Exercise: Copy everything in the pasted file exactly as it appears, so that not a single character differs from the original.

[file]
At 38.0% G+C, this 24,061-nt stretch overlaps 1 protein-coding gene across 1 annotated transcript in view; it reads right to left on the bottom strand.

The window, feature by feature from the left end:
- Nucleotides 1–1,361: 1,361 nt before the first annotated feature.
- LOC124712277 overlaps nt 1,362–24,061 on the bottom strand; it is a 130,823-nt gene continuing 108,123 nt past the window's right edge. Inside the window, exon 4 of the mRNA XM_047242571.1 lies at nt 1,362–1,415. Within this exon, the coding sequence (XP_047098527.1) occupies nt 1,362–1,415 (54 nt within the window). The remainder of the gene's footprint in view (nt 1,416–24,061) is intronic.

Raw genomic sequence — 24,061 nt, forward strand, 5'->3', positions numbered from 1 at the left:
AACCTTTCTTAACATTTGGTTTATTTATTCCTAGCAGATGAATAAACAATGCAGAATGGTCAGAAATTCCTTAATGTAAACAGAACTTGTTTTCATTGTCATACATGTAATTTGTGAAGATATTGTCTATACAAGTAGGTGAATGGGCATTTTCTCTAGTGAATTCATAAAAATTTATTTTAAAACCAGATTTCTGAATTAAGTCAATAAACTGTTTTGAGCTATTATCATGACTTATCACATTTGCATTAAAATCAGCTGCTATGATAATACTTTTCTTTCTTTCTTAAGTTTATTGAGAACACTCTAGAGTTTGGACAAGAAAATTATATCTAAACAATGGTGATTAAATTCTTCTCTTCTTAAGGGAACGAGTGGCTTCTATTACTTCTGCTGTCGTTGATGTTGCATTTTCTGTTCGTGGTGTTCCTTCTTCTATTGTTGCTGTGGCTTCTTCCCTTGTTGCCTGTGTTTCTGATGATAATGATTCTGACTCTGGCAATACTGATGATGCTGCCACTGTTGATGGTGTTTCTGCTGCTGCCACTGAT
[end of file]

At 38.0% G+C, this 24,061-nt stretch overlaps 1 protein-coding gene across 1 annotated transcript in view; it reads right to left on the bottom strand.

The window, feature by feature from the left end:
- Nucleotides 1–1,361: 1,361 nt before the first annotated feature.
- LOC124712277 overlaps nt 1,362–24,061 on the bottom strand; it is a 130,823-nt gene continuing 108,123 nt past the window's right edge. Inside the window, exon 4 of the mRNA XM_047242571.1 lies at nt 1,362–1,415. Within this exon, the coding sequence (XP_047098527.1) occupies nt 1,362–1,415 (54 nt within the window). The remainder of the gene's footprint in view (nt 1,416–24,061) is intronic.

Raw genomic sequence — 24,061 nt, forward strand, 5'->3', positions numbered from 1 at the left:
AACCTTTCTTAACATTTGGTTTATTTATTCCTAGCAGATGAATAAACAATGCAGAATGGTCAGAAATTCCTTAATGTAAACAGAACTTGTTTTCATTGTCATACATGTAATTTGTGAAGATATTGTCTATACAAGTAGGTGAATGGGCATTTTCTCTAGTGAATTCATAAAAATTTATTTTAAAACCAGATTTCTGAATTAAGTCAATAAACTGTTTTGAGCTATTATCATGACTTATCACATTTGCATTAAAATCAGCTGCTATGATAATACTTTTCTTTCTTTCTTAAGTTTATTGAGAACACTCTAGAGTTTGGACAAGAAAATTATATCTAAACAATGGTGATTAAATTCTTCTCTTCTTAAGGGAACGAGTGGCTTCTATTACTTCTGCTGTCGTTGATGTTGCATTTTCTGTTCGTGGTGTTCCTTCTTCTATTGTTGCTGTGGCTTCTTCCCTTGTTGCCTGTGTTTCTGATGATAATGATTCTGACTCTGGCAATACTGATGATGCTGCCACTGTTGATGGTGTTTCTGCTGCTGCCACTGAT